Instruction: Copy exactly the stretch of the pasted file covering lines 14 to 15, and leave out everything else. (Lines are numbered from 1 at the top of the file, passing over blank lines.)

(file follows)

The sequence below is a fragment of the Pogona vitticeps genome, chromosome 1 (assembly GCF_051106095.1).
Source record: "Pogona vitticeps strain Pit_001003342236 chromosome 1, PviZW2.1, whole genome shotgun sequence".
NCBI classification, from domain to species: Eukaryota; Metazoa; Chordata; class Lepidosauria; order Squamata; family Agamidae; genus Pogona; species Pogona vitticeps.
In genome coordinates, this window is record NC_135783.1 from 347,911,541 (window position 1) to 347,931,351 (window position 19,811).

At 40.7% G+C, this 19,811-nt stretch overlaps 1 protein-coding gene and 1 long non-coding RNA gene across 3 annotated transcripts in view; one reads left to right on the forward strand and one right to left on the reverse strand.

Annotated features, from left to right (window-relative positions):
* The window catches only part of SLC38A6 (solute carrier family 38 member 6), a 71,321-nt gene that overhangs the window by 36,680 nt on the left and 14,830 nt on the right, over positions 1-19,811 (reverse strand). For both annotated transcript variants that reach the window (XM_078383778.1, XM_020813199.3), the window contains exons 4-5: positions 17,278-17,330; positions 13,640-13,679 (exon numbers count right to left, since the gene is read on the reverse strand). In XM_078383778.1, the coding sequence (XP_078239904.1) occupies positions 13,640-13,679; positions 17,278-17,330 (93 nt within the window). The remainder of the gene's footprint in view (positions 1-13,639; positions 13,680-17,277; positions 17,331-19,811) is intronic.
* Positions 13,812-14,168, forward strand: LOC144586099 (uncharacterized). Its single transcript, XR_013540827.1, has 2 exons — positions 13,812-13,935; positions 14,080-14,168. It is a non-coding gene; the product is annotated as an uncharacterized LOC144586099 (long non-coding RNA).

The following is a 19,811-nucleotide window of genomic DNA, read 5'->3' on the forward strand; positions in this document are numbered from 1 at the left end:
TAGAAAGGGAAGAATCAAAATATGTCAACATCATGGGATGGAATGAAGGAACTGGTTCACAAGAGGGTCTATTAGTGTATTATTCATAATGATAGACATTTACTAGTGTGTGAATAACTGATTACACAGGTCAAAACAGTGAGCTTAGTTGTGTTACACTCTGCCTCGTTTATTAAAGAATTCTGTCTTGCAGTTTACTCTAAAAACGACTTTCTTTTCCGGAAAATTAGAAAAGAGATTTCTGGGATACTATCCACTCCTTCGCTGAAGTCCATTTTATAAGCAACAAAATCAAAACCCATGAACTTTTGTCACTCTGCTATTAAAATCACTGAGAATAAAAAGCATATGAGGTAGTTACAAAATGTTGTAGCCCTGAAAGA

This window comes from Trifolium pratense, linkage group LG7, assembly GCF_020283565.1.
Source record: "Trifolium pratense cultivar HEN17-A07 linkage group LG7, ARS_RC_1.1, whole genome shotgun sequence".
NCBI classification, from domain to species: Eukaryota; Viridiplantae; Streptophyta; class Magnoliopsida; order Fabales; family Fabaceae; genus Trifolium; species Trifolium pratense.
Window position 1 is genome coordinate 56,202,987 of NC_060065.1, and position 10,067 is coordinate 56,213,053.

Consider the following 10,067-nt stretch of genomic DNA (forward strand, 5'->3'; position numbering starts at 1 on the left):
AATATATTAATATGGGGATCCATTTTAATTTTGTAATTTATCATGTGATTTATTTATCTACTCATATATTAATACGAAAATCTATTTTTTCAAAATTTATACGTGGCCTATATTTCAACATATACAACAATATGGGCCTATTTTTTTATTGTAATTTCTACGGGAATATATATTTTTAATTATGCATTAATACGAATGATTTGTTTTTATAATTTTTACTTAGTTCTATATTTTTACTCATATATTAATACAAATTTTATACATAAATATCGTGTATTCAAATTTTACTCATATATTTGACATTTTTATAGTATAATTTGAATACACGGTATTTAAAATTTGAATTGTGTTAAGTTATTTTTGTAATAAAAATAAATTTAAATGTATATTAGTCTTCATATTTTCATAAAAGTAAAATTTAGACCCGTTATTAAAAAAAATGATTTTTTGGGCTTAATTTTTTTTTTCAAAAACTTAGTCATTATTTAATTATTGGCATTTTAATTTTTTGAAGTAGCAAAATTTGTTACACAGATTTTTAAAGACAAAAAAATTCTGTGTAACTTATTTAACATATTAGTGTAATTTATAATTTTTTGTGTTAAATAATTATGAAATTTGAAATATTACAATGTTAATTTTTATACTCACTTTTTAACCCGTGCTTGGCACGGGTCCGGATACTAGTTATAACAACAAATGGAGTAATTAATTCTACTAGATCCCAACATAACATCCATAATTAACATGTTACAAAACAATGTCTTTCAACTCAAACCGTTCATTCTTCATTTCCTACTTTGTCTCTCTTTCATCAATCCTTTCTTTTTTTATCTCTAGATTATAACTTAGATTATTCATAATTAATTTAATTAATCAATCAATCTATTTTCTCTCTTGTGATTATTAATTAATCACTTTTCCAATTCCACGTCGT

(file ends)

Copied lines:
Window position 1 is genome coordinate 56,202,987 of NC_060065.1, and position 10,067 is coordinate 56,213,053.

Consider the following 10,067-nt stretch of genomic DNA (forward strand, 5'->3'; position numbering starts at 1 on the left):